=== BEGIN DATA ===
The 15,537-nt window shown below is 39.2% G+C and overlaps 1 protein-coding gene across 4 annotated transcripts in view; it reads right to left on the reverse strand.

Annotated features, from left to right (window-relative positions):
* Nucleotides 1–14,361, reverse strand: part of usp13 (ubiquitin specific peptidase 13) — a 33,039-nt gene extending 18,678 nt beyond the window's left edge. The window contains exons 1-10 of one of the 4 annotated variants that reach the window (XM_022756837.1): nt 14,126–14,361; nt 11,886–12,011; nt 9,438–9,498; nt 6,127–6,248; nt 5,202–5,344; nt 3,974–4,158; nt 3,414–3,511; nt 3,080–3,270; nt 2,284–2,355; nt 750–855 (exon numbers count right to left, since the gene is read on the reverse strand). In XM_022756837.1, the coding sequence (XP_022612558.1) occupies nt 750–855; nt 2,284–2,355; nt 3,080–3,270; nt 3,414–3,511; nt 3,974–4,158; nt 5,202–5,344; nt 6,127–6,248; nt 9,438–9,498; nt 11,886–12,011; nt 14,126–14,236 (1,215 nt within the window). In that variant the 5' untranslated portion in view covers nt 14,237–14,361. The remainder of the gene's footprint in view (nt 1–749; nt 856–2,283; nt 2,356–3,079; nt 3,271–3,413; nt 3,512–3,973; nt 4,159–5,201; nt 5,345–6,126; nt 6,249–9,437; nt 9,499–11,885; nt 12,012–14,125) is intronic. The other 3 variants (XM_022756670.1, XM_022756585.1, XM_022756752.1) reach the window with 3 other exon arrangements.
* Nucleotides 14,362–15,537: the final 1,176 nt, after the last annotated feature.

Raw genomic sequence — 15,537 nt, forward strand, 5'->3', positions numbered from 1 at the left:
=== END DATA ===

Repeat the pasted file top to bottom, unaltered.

The 15,537-nt window shown below is 39.2% G+C and overlaps 1 protein-coding gene across 4 annotated transcripts in view; it reads right to left on the reverse strand.

Annotated features, from left to right (window-relative positions):
* Nucleotides 1–14,361, reverse strand: part of usp13 (ubiquitin specific peptidase 13) — a 33,039-nt gene extending 18,678 nt beyond the window's left edge. The window contains exons 1-10 of one of the 4 annotated variants that reach the window (XM_022756837.1): nt 14,126–14,361; nt 11,886–12,011; nt 9,438–9,498; nt 6,127–6,248; nt 5,202–5,344; nt 3,974–4,158; nt 3,414–3,511; nt 3,080–3,270; nt 2,284–2,355; nt 750–855 (exon numbers count right to left, since the gene is read on the reverse strand). In XM_022756837.1, the coding sequence (XP_022612558.1) occupies nt 750–855; nt 2,284–2,355; nt 3,080–3,270; nt 3,414–3,511; nt 3,974–4,158; nt 5,202–5,344; nt 6,127–6,248; nt 9,438–9,498; nt 11,886–12,011; nt 14,126–14,236 (1,215 nt within the window). In that variant the 5' untranslated portion in view covers nt 14,237–14,361. The remainder of the gene's footprint in view (nt 1–749; nt 856–2,283; nt 2,356–3,079; nt 3,271–3,413; nt 3,512–3,973; nt 4,159–5,201; nt 5,345–6,126; nt 6,249–9,437; nt 9,499–11,885; nt 12,012–14,125) is intronic. The other 3 variants (XM_022756670.1, XM_022756585.1, XM_022756752.1) reach the window with 3 other exon arrangements.
* Nucleotides 14,362–15,537: the final 1,176 nt, after the last annotated feature.

Raw genomic sequence — 15,537 nt, forward strand, 5'->3', positions numbered from 1 at the left: